In the first part of this three part series, the authors described the H.264 video compression standard including its history. In part two, the authors discuss motion estimation, the phase during which H.264 really distinguishes itself from other MPEG standards.
|Image quality of objects in motion is greater with H.264 technology|
Differentiating from other MPEG standards: Adapting raster block sizes for more detailed images
H.264 distinguishes itself from the other MPEG standards mainly during motion estimation and its two components, motion compensation and motion vectors. Motion estimation is the process by which image information is assessed for similarities that can be reused in subsequent frames. This ultimately reduces the amount of data that is encoded and therefore reduces the bit rate.
Initially, an H.264 or MPEG-2/4 encoder receives either frames (progressive video) or fields (interlaced video) from a camera or other video source. At the start of motion estimation, these images are divided up in a raster of macroblocks that are organised into arbitrarily shaped slices.
The raster is one aspect that sets H.264 apart. While MPEG-2/4 separate input frames or fields into a fixed raster of blocks containing 8x8 pixels, H.264 allows block sizes to vary. An H.264 encoder's raster can therefore include block sizes of 16x16, 16x8, 8x16, 8x8, 8x4, 4x8, or 4x4 pixels. So, less detailed areas, such as a clear blue sky, may use a 16x16 block while more detailed areas, such as the edges of moving vehicles, will probably use the smaller, 4x4 block size.
|H.264 divides macroblocks up into a raster of mixed block sizes|
Adjusting the block size as necessary not only makes H.264 encoding more efficient but it also improves the perceived quality of the image. Fixed gridlines are more jarring to the eye than jumbled blocks or chaotic patterns. As a result, most would agree that H.264 also noticeably improves the apparent video view.
Deciding which block size to use and where is not something that is defined in the H.264 standard. This allows engineers to creatively compete for the most accurate and efficient motion estimation process. Consequently, a proficient motion estimation process can be what either makes or breaks an H.264 encoder.
Motion compensation and reuse of image data
Another aspect of motion estimation is the process of motion compensation, during which the difference or change between the macroblocks is calculated. Each slice is examined in raster order with either intra- or inter-prediction.
Intra-prediction is when I blocks in I slices are assessed according to the image data found within the current slice. When P blocks in P slices are examined, image data found in the current and previous slices is referenced in an inter-prediction scan.
|Intra-prediction uses the current frame as a reference. Inter-prediction references previous frames in addition to the current frame|
The discrepancy between image data determined during motion compensation is used to produce a block containing residual information. This residue block is what is encoded and image data from previous frames is reused. As a result, only the dissimilarities between blocks are encoded and redundant aspects of images are recycled, thus reducing the bit rate.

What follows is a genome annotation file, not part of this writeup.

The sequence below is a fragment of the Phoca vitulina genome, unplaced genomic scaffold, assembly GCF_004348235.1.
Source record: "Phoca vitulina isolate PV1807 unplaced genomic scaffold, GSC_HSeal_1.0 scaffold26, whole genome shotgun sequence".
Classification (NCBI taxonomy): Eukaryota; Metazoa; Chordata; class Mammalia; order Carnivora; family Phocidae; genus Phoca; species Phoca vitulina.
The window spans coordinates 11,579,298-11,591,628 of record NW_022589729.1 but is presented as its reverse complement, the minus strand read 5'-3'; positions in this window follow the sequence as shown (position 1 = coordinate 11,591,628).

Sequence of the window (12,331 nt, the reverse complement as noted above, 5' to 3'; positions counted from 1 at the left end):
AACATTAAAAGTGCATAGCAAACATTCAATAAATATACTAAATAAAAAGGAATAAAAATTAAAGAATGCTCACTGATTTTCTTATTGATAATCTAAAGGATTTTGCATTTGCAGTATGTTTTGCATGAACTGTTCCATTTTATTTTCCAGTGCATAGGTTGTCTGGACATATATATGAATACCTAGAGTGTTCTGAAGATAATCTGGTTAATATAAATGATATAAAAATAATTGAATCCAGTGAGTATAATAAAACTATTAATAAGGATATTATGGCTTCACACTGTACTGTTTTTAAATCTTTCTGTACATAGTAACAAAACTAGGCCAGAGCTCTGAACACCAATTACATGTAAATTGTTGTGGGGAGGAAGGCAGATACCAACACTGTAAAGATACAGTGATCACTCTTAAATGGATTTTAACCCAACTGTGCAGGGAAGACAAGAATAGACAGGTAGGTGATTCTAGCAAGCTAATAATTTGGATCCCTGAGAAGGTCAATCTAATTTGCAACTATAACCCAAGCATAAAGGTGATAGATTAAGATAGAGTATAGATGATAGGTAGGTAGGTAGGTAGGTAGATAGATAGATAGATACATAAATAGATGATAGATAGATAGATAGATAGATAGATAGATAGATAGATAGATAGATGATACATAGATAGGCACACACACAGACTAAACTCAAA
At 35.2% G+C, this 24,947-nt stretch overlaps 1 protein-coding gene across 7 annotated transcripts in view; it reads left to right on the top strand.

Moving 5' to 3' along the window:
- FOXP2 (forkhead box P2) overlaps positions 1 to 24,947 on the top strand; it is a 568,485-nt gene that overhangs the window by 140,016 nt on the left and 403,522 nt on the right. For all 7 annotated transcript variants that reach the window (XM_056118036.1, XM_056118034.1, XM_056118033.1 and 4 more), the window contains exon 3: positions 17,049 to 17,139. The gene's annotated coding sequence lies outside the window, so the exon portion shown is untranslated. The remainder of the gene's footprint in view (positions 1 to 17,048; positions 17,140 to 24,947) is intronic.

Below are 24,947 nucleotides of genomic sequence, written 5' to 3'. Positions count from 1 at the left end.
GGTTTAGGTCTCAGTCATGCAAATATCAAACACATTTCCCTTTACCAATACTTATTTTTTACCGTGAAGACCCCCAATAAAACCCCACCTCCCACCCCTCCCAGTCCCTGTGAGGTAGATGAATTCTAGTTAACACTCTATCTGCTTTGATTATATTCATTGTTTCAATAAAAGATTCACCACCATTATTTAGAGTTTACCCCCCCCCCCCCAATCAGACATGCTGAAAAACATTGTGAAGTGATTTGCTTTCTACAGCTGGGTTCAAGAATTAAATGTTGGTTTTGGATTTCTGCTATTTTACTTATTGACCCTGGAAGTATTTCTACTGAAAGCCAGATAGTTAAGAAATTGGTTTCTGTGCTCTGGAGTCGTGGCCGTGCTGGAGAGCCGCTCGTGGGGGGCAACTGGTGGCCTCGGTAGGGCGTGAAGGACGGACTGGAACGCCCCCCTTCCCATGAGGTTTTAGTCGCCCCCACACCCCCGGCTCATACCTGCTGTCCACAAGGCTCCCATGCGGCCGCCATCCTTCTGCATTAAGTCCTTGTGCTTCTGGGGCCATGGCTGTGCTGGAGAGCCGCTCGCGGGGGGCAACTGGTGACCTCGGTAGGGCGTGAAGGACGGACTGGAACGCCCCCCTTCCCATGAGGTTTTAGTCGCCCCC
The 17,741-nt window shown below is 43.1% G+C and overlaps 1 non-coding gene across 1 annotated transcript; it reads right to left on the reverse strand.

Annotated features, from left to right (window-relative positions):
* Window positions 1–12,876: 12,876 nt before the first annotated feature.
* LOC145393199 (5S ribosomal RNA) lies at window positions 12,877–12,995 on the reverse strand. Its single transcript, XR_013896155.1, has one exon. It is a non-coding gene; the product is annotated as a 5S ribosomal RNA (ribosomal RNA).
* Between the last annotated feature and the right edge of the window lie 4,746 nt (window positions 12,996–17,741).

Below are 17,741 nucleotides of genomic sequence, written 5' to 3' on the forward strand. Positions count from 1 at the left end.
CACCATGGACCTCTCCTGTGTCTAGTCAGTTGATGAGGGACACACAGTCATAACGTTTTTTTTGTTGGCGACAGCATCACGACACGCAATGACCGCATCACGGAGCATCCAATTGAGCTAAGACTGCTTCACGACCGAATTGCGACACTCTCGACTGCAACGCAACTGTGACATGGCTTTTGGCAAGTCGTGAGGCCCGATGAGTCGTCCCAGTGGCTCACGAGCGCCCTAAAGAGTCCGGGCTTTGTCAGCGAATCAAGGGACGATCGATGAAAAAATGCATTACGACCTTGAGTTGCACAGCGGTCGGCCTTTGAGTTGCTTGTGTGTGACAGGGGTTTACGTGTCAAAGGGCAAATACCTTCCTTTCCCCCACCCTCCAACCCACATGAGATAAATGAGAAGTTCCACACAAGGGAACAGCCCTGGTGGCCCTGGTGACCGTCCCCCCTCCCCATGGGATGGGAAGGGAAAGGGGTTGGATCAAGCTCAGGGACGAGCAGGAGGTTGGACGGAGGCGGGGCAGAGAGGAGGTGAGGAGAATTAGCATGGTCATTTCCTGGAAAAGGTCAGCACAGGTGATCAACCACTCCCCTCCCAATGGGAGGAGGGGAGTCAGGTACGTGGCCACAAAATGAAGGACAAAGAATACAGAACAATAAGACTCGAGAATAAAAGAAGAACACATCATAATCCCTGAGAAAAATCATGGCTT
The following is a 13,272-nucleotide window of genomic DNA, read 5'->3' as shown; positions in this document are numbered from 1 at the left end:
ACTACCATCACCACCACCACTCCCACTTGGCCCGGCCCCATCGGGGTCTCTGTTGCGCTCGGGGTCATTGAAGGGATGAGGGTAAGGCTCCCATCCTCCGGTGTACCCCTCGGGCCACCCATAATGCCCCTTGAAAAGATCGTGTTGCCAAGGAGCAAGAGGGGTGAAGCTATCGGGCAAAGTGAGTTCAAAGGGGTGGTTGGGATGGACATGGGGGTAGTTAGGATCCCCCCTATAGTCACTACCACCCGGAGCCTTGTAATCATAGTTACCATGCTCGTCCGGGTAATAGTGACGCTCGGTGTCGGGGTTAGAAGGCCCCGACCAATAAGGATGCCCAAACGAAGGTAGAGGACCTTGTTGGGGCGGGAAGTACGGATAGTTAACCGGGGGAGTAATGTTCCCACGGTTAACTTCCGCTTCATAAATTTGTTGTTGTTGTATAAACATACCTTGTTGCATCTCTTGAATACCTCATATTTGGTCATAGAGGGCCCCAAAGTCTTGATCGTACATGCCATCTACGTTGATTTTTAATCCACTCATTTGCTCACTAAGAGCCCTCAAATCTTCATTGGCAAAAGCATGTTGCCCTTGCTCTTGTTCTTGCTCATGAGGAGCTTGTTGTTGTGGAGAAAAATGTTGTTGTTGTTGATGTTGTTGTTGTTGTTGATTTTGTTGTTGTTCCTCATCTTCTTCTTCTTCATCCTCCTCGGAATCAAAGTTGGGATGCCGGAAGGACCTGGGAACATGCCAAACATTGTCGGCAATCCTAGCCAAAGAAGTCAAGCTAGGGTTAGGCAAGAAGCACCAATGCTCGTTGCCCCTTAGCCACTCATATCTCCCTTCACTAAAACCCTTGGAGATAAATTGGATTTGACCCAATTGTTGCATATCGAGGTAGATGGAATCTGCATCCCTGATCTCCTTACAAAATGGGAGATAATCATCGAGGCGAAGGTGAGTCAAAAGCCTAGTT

Whereas MPEG-2/4 consult just one reference frame, H.264 has a number of previously encoded frames that it can check. This provides H.264 with the potential to reprocess even more image data than the preceding MPEG standards and, as a result, diminish the bit rate by an even greater degree, although this also increases the necessary processing power.
Data precision down to a quarter pixel
The direction in which reused pixels should shift in the following frame or field (either vertically or horizontally) is identified through motion vectors. Motion vectors indicate how best to situate data and are therefore a crucial factor in effectively reusing image information.
H.264 distinguishes itself from the other MPEG standards mainly during motion estimation
MPEG-2 and MPEG-4 SP (Simple Profile) generate motion vectors using half-pixel resolution. This means that half pixel increments are used to accurately rearrange data. H.264 goes a step further, subdividing macroblocks and creating motion vectors that can reposition image data with the precision of a quarter of a pixel.
This exactness employed by H.264 encoders further reduces the amount of data needing to be encoded, but it also increases the number of pixel positions 16-fold. As a result, H.264 encoders only average or extrapolate motion vectors for areas where there is a lot of motion or the data is most detailed.
Estimating H.264 encoder excellence
Motion compensation and the creation of motion vectors transpire concurrently in motion estimation to select the best block size, calculate the difference, and generate motion vectors for every quarter pixel to reduce the residual difference between image frames, ultimately making H.264 encoders extremely efficient.
Decreasing the bit stream comes at a cost, however. It results in an increased computational complexity and, therefore, higher processing power requirements. Engineers have to carefully implement statistical mechanisms to analyze the data flow and determine the most efficient way of using the tools and enhancements made possible with H.264. Therefore, an encoder's quality can be judged by the competence of its realisation of motion estimation.